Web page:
Just as I think that Voivod’s stage show somewhat reminds me of a Napalm Death gig, I notice that none other than Napalm Death frontman Barney is standing next to me at the gig. Coincidence? I don’t think so.

Voivod’s Chewy, Rocky and Snake on stage in Tokyo. Photo: Stefan Nilsson, Roppongi Rocks

Gig review: Slash featuring Myles Kennedy and The Conspirators

Slash. Photo: Stefan Nilsson, Roppongi Rocks (archive photo)

By Stefan Nilsson, Roppongi Rocks

Slash puts on a great show in Tokyo focused on his solo material.

Slash featuring Myles Kennedy and The Conspirators and H.E.R.O. at Studio Coast, Shin-Kiba, Tokyo on 17th January 2019

The evening kicks off with promising new Danish rock band H.E.R.O. as support act. They have just been signed by Sony Music Japan and their short set gets them noticed and no doubt creates some interest in their debut full-length studio album which will be released in April.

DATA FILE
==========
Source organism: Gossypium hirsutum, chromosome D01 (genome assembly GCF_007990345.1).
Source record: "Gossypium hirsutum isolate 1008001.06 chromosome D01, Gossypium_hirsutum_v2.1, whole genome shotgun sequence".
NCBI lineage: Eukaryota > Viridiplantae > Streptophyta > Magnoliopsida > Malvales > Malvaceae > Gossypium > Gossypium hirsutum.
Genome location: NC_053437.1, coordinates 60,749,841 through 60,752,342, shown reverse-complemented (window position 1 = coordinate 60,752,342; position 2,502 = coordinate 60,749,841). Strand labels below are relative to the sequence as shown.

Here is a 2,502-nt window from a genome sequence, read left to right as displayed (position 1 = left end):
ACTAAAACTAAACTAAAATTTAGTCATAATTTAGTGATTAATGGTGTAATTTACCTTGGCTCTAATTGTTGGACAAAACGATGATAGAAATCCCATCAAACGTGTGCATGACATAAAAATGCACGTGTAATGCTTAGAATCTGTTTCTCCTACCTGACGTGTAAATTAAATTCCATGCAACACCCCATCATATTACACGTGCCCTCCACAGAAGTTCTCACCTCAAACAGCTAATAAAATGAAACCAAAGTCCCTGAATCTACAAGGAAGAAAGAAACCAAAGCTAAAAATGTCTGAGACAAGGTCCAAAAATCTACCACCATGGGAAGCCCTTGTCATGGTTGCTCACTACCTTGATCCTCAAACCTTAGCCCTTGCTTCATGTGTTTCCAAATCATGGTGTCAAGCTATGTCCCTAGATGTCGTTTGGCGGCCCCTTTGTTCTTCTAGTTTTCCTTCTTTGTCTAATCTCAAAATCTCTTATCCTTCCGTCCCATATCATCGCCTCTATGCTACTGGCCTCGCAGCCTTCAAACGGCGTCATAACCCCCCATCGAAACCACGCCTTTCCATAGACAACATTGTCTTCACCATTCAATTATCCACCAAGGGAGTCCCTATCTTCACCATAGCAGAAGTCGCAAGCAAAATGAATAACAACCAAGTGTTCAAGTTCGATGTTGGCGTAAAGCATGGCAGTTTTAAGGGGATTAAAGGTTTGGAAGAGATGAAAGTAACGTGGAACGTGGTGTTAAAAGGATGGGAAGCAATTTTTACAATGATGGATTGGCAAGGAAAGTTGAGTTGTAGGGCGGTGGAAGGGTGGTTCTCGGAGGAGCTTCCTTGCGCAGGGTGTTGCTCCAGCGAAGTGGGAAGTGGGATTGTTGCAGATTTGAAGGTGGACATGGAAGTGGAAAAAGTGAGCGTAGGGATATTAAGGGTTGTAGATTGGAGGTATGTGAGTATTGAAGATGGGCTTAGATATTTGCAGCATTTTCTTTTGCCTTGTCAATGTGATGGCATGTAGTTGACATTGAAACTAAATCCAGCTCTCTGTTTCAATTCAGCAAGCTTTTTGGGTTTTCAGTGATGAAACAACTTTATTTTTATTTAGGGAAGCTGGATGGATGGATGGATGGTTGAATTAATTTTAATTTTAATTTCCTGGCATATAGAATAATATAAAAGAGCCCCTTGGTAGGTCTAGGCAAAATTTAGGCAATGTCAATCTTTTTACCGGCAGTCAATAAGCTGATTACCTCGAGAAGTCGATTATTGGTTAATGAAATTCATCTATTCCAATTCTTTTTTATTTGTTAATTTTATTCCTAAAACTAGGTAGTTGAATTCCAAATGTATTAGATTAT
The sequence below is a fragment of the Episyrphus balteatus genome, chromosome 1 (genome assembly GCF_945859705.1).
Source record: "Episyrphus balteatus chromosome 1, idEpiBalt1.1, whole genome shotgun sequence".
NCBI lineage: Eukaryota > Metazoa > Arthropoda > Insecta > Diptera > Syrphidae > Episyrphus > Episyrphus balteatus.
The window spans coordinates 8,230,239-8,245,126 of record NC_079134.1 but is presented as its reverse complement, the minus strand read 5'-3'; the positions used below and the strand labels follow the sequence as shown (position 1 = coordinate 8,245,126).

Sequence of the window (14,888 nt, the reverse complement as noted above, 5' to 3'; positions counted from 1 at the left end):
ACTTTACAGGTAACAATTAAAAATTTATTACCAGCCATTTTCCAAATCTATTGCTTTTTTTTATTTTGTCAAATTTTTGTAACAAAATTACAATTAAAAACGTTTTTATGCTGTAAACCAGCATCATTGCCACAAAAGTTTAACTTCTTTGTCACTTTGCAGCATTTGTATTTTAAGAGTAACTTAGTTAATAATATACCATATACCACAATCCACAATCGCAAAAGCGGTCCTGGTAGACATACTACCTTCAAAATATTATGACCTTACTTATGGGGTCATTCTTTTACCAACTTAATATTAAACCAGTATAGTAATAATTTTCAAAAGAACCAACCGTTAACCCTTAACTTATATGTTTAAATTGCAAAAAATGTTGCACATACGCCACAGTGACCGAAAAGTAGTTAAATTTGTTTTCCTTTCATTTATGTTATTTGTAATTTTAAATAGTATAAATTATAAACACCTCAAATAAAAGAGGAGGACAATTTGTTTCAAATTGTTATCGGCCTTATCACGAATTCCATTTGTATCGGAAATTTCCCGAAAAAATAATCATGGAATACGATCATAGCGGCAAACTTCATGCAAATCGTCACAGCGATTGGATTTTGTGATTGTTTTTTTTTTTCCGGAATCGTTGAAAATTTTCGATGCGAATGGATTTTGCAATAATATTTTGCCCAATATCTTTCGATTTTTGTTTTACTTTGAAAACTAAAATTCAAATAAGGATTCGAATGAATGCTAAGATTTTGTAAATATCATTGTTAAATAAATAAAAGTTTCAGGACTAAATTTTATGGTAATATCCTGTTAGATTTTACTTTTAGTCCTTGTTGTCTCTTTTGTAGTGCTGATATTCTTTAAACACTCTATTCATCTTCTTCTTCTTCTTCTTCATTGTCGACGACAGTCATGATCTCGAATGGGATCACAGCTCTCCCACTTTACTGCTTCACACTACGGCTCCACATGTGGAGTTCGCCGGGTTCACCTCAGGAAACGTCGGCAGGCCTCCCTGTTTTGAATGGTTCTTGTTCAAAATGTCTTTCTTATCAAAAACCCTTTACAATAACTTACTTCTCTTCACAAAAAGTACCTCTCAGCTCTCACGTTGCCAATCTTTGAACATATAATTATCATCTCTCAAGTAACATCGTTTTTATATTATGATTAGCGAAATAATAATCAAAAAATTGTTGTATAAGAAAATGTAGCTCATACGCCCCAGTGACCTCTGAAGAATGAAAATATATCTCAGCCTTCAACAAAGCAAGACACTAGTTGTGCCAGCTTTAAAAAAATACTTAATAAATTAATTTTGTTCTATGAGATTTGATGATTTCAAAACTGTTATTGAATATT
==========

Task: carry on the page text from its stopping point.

I first saw Slash live with Guns N’ Roses in 1991 on the “Use Your Illusion” tour. Since then I have seen him numerous times solo. What sets this evening’s gig apart from all the previous ones, is that he is no longer relying on playing old Guns N’ Roses hits. This evening we only get one GNR song, “Nightrain”. We also get one Velvet Revolver song, “Fall to Pieces”, but the show is primarily built around Slash’s solo material. It is a fantastic night of good-fun quality rock’n’roll delivered by a world-class band. Unlike in Guns N’ Roses, here Slash gets to do what he wants. He can be more relaxed and have a more laidback approach. It looks like he is having more fun and it feeds into the music too. Slash has a fabulous and very tight band. It’s the same line-up as when they last toured Japan four years ago: vocalist Myles Kennedy (Alter Bridge), bassist Todd Kerns (Bob Kulick, Hookers & Blow, Sin City Sinners), drummer Brent Fitz (Union, Vince Neil, Alice Cooper, Bruce Kulick) and guitarist Frank Sidoris (The Cab).